But there's no legal obligation for them to offer help so what you are entitled to can be a postcode lottery, plus you might not get any help at all.
Scheme eligibility and availability can vary depending on where you live so it's worth checking what's available where you are.
While there is no exact criteria for receiving a school uniform grant, they are typically available to people on benefits such as Universal Credit, Jobseeker's allowance and Child Tax Credits.
Children who qualify for free school meals will usually also qualify for school uniform grants as well, so long as your council offers grants.
What you can get depends on where you live, as there's no statutory duty to offer grants across the whole of the UK.
The Welsh Government has extended its own Pupil Development Grant which is open until June 30, 2023.
Under it, families can get grants worth up to £300 to buy school uniform, including footwear and bags, plus laptops and tablets too.
Meanwhile, households in Scotland can get grants worth up to £120 for each primary school age child and £150 for every secondary school age child.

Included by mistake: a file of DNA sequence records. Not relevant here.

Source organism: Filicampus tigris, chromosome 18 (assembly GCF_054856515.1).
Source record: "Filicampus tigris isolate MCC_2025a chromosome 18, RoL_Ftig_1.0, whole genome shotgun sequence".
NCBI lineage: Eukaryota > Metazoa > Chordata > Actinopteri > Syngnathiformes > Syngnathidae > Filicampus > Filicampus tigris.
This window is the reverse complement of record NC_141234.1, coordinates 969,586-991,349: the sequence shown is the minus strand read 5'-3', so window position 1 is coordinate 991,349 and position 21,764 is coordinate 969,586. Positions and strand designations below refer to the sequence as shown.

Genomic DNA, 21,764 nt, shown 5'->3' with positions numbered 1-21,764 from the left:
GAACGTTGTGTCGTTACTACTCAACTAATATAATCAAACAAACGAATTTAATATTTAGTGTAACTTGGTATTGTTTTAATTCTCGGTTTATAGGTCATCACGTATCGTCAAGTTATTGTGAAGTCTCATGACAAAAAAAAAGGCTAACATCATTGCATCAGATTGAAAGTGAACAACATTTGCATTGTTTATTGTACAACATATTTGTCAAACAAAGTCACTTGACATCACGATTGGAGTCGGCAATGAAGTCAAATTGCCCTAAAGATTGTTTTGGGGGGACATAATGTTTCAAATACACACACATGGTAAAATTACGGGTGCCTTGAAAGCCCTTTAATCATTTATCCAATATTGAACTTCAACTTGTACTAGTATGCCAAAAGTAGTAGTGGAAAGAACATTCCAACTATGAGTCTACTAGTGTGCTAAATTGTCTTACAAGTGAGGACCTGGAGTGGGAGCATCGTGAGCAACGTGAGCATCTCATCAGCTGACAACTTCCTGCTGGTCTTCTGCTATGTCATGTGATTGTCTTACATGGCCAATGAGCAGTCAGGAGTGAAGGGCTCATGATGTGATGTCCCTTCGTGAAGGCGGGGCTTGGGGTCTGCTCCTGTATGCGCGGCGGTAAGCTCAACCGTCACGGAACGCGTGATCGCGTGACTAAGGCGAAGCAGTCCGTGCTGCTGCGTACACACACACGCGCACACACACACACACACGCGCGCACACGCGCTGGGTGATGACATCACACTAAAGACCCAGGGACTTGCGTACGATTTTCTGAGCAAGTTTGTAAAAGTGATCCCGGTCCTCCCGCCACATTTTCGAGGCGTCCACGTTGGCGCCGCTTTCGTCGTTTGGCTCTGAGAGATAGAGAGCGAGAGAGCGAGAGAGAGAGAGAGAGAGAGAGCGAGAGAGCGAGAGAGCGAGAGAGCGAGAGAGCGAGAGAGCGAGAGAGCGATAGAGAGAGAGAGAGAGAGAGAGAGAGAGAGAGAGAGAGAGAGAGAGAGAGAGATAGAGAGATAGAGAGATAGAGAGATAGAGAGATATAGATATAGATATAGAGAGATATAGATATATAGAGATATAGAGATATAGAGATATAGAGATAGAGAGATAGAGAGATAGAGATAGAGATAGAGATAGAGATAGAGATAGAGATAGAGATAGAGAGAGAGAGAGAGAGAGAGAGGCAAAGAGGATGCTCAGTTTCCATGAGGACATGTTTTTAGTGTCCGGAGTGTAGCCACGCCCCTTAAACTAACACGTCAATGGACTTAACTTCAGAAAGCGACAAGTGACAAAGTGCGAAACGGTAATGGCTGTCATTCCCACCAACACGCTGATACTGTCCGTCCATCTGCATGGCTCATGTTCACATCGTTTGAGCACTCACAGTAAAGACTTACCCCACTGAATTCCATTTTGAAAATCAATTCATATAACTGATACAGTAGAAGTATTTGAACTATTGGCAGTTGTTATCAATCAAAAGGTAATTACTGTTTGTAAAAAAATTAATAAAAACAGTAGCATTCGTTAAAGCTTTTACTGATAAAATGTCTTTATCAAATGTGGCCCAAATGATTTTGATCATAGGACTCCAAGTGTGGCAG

In England, what you can get will vary depending on what council area you fall under.
The best thing to do is contact your local council to see if you can get any help, and then find out what the application process involves.
Sure Start grant – £500
Some new parents can get £500 in free cash through a pretty unknown scheme.
The Sure Start Maternity Grant is a payment that comes from the Government and issued to new or expectant parents.
The money is designed to help you cover the costs of having a child.
You usually qualify if you're pregnant with your first child or are expecting a multiple birth (such as twins) and have children already.
Either you or your partner must also be receiving any of the below benefits:
- Income Support
- income-based Jobseeker’s Allowance
- income-related Employment and Support Allowance
- Pension Credit
- Child Tax Credit
- Working Tax Credit that includes a disability or severe disability element
- Universal Credit
You may also qualify if you are receiving Support for a Mortgage Interest loan.